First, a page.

• HazmatLos Alamos National Laboratory’s annual Hazmat Challenge begins today

    Twelve hazardous materials response teams from New Mexico, Missouri, and Nebraska test their skills in a series of graded, timed exercises at the 19th annual Hazmat Challenge held 27-31 July at Los Alamos National Laboratory. The competition tests skills of hazardous materials response teams in responding to simulated hazardous materials emergencies involving an aircraft, clandestine laboratories, various modes of transportation, industrial piping scenarios, a simulated radiological release, and a confined space event.

  • CybersecurityJournalists’ computer security tools lacking in a post-Snowden world

    Edward Snowden’s leak of classified documents to journalists around the world about massive government surveillance programs and threats to personal privacy ultimately resulted in a Pulitzer Prize for public service. Though Snowden had no intention of hiding his identity, the disclosures also raised new questions about how effectively news organizations can protect anonymous sources and sensitive information in an era of constant data collection and tracking. Researchers found a number of security weaknesses in journalists’ and news organizations’ technological tools and ad-hoc workarounds.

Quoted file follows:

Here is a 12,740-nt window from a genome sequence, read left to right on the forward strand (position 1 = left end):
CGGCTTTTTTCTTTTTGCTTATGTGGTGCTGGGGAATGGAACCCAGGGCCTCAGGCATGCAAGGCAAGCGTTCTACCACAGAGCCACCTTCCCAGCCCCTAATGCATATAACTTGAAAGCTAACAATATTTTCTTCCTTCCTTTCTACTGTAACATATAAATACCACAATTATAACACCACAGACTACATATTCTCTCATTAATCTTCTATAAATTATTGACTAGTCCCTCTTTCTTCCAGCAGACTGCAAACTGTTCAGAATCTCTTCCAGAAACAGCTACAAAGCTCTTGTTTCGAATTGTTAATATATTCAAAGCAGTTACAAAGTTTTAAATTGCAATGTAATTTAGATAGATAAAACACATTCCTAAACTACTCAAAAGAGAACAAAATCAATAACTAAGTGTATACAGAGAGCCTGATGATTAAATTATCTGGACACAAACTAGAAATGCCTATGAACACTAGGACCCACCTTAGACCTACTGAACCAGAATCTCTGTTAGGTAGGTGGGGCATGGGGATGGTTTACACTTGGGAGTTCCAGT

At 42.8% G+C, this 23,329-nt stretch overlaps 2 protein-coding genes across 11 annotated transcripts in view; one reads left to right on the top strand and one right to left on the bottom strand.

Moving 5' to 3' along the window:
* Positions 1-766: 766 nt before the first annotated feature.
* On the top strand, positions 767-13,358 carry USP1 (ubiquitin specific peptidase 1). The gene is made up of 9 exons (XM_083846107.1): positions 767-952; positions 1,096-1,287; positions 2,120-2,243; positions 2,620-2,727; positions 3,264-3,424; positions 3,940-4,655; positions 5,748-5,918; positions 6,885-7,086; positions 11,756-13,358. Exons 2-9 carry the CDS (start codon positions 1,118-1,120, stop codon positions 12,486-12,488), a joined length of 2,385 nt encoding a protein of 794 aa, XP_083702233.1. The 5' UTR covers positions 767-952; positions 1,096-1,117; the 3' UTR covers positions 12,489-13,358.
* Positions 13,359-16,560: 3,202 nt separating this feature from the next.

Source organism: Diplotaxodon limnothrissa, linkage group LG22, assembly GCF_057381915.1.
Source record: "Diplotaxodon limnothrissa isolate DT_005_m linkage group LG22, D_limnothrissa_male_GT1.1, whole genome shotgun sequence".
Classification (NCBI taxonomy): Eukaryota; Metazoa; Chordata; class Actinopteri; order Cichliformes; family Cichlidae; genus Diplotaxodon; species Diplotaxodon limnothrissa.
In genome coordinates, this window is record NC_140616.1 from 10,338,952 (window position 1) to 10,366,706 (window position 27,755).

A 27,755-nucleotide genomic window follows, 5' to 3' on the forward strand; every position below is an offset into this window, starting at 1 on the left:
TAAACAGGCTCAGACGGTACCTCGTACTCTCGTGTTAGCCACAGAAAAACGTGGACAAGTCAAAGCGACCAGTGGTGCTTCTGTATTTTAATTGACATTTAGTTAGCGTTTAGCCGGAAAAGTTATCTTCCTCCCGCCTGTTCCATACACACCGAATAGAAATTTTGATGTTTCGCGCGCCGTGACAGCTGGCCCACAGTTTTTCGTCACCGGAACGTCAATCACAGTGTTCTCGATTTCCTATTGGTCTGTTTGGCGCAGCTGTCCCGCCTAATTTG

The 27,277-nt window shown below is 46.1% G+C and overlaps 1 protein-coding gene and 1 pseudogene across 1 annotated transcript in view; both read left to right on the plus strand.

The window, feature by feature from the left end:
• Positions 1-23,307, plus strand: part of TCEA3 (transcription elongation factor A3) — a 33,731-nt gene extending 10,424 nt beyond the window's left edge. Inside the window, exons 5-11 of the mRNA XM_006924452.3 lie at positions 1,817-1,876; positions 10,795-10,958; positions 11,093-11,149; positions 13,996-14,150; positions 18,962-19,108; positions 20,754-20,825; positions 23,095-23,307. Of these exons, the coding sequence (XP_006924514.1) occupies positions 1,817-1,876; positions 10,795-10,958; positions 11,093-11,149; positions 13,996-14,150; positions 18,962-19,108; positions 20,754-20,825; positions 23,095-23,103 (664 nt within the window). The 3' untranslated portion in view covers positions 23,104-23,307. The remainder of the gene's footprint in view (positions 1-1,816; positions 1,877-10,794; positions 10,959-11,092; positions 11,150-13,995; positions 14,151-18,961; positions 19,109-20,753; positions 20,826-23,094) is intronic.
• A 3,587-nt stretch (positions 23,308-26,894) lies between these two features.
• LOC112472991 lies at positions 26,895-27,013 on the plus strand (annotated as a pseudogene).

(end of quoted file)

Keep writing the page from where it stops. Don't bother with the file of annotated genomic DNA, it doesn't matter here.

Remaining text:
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  • SurveillanceIn first case of its kind, UK high court rules surveillance law unconstitutional

    By Marianne Franklin

    Controversial surveillance legislation hustled through parliament last summer has been ruled unlawful by the U.K. High Court, which argued that the vague terms and descriptions of powers in the Data Retention and Investigatory Powers Act 2014 (DRIPA) renders the act incompatible with human rights under European law. DRIPA, one in a series of laws supporting controversial surveillance powers passed by successive U.K. governments, establishes the principle by which anti-terrorism measures and national security priorities take precedence over human rights considerations. However, the judgment rules that the EU Charter of Fundamental Rights must take precedence, and in doing so requires the U.K. government to undo its own act of parliament — a significant precedent by a British court.

  • Law enforcementSize of a community’s police force predictor of police misconduct